Marooned on a Desert Island

It's a tough life round here. Just before Christmas, I had to go and perform an installation at a customer site. A good half hour's work which might stretch to an afternoon - and did. Trouble was, there are only 3 flights a fortnight, so I had to kick my heels waiting for the next one back. It was really hard putting up with all that sun and sea. The place itself is barren, with cinder cones all around from dead(-ish) volcanoes, and you can look out to sea and sense the total isolation - NOTHING but brine for 700 miles, and then you only come to another volcanic rock. I needed a vehicle but all they could provide was an ancient battered Renault minibus with a bottom gear like a road roller and a lock like sideways, and somebody's leftover sandwiches in the back. Tired of volcanic clinker, I headed up Green Mountain - hairpins all the way, and the road stops somewhere below 2500ft with another 500ft or so to go. With clouds swirling before a stiff breeze, I continued on foot along a path with wild ginger on either side. Near the top, it got worse. Sticky volcanic mud practically up to your ankles, and a muddy rope beside the path to hang on to. Eventually, I reached the Dew Pond near the top. A small clearing amongst the thick swathes of bamboo, which made an eerie noise as the canes knocked against each other in the wind, and a small pond in the middle, probably constructed in the 19th century by desperate sailors as an emergency water supply. It was an awesome place. My camera jammed. It was the end of the film. I paused to meditate on the meaning of life, the universe and everything, on the frailty of man and on the majesty of God. Sliding and slipping, I set off down again. Half way back to the minibus, a small path offered a circumnavigation of the summit. I took it, thankful at times for the cloud, which hid what must have been, in places, hundreds of feet of shear drop. In parts, the path was unable to negotiate the outcrops of rock, and damp tunnels hewn out of the soft pumice lead the way. A lone sheep kept running ahead of me, so I took pity on it, pressed myself against the rock face and looked the other way while it plucked up courage to run past me.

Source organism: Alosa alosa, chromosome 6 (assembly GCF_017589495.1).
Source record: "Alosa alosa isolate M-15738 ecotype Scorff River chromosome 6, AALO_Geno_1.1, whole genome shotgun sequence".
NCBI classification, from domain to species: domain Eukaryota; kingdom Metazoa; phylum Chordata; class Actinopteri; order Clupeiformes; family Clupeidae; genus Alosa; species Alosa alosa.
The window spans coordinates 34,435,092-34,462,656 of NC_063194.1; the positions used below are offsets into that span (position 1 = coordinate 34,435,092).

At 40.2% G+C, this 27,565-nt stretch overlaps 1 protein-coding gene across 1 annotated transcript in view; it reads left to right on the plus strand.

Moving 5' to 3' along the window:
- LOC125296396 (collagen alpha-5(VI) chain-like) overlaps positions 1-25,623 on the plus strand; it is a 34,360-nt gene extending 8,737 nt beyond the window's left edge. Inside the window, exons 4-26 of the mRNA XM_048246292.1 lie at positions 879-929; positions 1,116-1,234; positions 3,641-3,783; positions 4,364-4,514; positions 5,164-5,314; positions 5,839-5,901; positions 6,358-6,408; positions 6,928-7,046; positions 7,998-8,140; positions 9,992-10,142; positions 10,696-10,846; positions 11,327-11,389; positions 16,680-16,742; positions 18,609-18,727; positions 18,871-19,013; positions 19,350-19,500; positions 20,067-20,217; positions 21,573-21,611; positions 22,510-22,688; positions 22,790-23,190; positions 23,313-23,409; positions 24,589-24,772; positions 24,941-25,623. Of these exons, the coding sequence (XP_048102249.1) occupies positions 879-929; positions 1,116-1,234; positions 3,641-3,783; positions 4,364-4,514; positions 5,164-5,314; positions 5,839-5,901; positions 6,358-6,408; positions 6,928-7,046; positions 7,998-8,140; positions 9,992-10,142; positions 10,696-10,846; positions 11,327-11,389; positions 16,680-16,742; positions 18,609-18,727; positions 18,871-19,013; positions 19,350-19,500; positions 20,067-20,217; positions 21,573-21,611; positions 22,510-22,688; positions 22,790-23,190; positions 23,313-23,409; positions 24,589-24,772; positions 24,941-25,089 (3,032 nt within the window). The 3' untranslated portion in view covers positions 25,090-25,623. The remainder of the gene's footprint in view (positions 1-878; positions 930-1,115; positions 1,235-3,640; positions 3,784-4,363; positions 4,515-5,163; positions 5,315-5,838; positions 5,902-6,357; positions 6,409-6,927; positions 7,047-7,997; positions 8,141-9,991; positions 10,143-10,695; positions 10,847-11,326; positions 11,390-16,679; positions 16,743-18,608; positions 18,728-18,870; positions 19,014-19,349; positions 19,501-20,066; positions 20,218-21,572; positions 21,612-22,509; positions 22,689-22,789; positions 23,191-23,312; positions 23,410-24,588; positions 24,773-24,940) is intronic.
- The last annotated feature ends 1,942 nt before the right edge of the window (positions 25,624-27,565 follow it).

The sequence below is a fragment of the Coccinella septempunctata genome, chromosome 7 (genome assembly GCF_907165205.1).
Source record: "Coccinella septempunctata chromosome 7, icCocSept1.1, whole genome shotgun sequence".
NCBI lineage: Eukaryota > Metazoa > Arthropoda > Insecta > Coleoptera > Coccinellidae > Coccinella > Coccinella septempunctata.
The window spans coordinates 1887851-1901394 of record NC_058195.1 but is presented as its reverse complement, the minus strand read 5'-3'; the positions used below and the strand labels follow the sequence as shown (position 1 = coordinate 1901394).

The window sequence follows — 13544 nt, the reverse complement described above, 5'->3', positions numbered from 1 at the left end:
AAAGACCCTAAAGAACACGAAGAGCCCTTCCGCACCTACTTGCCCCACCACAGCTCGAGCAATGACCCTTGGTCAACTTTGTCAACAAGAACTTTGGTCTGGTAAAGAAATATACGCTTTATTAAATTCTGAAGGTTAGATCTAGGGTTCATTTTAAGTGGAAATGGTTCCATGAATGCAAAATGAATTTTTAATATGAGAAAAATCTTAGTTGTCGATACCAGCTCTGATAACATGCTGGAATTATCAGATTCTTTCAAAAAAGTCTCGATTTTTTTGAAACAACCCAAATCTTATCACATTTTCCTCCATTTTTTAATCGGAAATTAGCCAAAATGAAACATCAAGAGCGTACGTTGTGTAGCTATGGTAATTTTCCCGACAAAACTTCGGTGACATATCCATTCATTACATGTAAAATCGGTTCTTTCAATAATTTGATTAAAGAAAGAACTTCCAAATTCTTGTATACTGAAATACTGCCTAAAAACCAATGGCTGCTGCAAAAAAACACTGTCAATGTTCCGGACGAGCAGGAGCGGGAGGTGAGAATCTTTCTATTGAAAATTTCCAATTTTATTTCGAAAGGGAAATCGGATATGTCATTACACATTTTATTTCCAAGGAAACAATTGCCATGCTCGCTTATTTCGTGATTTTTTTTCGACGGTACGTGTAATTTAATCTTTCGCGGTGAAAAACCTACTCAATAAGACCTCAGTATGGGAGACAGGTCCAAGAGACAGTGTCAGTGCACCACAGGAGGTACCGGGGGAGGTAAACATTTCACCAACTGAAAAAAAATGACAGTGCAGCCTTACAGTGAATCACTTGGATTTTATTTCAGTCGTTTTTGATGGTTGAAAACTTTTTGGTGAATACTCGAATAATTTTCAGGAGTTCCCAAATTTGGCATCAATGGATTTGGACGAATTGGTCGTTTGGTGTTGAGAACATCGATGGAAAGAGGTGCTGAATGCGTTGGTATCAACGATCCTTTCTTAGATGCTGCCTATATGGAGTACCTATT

In the evening, I went down to the beach to look for green turtles. Not one. Not even a David Attenborough. It was new moon. I stumbled over the turtle tracks and nesting holes as the starlight beat down on me in an Armageddon-like display of pyrotechnics. Luckily, the minibus was white(-ish), or I might have had to spend the night there "à la belle étoile". On my way back, in the pitch dark, I missed a turning. I knew I'd gone wrong - I hadn't passed the petrol station (open 3 days a week, mornings only). Picking my way around the land-crabs on the road, I eventually came to an old NASA site. Little wonder this is where they came to test the moon-buggy. At least I now knew where I was. If I were ever to be offered a trip to the moon I'd probably decline on the grounds that I'd been somewhere just as strange.

Despite satellite dishes growing in equal profusion to the cacti, public communications were terrible. Nevertheless, I went down to the peirhead to stand in front of (reputedly) the world's most remote webcam. I went into the office to inspect the computer since I'd ascertained before leaving home that it was down. A serious memory leak. After a hard reboot (a tad softer than a sledgehammer) I emailed my server back home in the office with instructions to wait 5 minutes, grab an image, then email it to all my friends. I nipped outside into the withering heat to lean on the railings before the webcam while my instructions were executed.

Meanwhile, my inbound flight had been delayed on its onward journey on account of severe storms some 4000 miles south. After 3 days on this desert island with not even the company of a wind-up gramophone and 8 crackly records, I re-boarded the plane on its way back. Eight hours later I disembarked at Brize Norton and prepared to scrape 4 days of ice off my windscreen. Oh for the sun and the sea of the South Atlantic. I could have defrosted my windscreen with my mobile as it went into meltdown with all the SMS email alerts coming through from my envious friends. I didn't know when I was well off.

I wonder if I can persuade the customer they need me to go and install the upgrade. Could be 5 or 10 minutes of tricky IP routing to do…

You can see a panorama I took before my film ran out - islands are always beautiful, even desert islands.

©Philip Le Riche, 2005

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